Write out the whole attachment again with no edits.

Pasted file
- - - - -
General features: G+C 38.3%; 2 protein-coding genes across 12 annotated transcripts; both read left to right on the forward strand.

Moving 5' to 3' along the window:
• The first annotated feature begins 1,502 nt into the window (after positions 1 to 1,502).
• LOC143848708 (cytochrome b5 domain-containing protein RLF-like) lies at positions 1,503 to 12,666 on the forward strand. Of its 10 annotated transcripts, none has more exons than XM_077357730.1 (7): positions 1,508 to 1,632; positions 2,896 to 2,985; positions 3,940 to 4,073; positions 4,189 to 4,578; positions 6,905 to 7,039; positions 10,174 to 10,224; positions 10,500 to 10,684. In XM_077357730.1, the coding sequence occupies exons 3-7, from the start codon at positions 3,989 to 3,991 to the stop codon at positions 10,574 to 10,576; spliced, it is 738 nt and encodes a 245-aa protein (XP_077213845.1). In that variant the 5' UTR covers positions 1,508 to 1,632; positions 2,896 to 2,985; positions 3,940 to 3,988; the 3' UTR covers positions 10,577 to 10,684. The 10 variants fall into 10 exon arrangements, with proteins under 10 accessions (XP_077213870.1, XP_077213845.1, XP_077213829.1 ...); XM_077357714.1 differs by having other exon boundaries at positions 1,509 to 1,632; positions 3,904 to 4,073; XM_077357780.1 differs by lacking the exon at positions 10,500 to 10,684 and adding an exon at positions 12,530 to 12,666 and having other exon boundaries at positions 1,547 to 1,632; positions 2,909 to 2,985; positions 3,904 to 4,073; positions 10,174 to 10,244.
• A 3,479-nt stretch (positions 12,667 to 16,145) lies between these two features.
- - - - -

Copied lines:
General features: G+C 38.3%; 2 protein-coding genes across 12 annotated transcripts; both read left to right on the forward strand.

Moving 5' to 3' along the window:
• The first annotated feature begins 1,502 nt into the window (after positions 1 to 1,502).
• LOC143848708 (cytochrome b5 domain-containing protein RLF-like) lies at positions 1,503 to 12,666 on the forward strand. Of its 10 annotated transcripts, none has more exons than XM_077357730.1 (7): positions 1,508 to 1,632; positions 2,896 to 2,985; positions 3,940 to 4,073; positions 4,189 to 4,578; positions 6,905 to 7,039; positions 10,174 to 10,224; positions 10,500 to 10,684. In XM_077357730.1, the coding sequence occupies exons 3-7, from the start codon at positions 3,989 to 3,991 to the stop codon at positions 10,574 to 10,576; spliced, it is 738 nt and encodes a 245-aa protein (XP_077213845.1). In that variant the 5' UTR covers positions 1,508 to 1,632; positions 2,896 to 2,985; positions 3,940 to 3,988; the 3' UTR covers positions 10,577 to 10,684. The 10 variants fall into 10 exon arrangements, with proteins under 10 accessions (XP_077213870.1, XP_077213845.1, XP_077213829.1 ...); XM_077357714.1 differs by having other exon boundaries at positions 1,509 to 1,632; positions 3,904 to 4,073; XM_077357780.1 differs by lacking the exon at positions 10,500 to 10,684 and adding an exon at positions 12,530 to 12,666 and having other exon boundaries at positions 1,547 to 1,632; positions 2,909 to 2,985; positions 3,904 to 4,073; positions 10,174 to 10,244.
• A 3,479-nt stretch (positions 12,667 to 16,145) lies between these two features.